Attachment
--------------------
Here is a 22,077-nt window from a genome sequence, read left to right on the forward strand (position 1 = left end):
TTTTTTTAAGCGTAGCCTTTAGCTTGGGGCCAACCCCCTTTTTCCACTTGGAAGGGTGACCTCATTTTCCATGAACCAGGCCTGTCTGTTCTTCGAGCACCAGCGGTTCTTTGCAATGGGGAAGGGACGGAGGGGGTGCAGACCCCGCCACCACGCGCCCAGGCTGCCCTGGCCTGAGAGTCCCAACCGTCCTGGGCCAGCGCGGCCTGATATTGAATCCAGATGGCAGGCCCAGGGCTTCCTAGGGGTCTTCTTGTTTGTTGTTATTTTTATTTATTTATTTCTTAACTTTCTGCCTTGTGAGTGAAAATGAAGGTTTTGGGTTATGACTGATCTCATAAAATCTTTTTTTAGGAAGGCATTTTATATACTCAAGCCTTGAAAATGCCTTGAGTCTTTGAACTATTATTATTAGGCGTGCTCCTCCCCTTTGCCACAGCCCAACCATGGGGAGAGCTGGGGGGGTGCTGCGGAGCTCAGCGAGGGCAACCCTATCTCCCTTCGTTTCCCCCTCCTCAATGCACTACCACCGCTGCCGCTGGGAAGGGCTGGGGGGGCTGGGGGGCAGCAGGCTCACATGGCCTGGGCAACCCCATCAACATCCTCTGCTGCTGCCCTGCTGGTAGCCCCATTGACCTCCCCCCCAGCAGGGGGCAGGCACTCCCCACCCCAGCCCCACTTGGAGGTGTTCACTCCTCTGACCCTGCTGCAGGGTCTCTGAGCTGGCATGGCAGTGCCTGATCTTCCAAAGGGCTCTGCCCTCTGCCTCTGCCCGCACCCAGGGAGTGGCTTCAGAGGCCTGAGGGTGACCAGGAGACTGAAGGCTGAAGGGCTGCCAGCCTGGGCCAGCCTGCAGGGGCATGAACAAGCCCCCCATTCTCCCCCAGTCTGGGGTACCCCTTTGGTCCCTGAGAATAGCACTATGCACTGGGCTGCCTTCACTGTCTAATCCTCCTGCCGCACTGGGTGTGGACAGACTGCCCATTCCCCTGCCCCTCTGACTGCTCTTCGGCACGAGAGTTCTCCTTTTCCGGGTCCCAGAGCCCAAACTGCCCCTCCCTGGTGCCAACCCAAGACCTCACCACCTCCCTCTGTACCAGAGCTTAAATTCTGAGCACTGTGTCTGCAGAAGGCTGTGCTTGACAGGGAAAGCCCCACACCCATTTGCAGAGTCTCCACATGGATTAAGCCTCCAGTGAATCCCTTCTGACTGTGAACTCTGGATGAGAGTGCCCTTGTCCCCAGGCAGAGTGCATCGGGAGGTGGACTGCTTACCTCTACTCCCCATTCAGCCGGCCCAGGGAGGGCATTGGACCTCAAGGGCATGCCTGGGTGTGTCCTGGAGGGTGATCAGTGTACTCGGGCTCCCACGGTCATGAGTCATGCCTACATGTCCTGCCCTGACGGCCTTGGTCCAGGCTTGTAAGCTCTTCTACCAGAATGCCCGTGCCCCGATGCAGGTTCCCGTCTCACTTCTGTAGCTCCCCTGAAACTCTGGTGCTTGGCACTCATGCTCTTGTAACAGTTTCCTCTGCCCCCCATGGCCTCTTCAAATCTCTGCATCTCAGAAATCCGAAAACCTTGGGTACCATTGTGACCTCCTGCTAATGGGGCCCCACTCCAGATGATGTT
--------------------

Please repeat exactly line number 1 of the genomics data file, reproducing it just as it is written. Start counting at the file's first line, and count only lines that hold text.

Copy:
Here is a 22,077-nt window from a genome sequence, read left to right on the forward strand (position 1 = left end):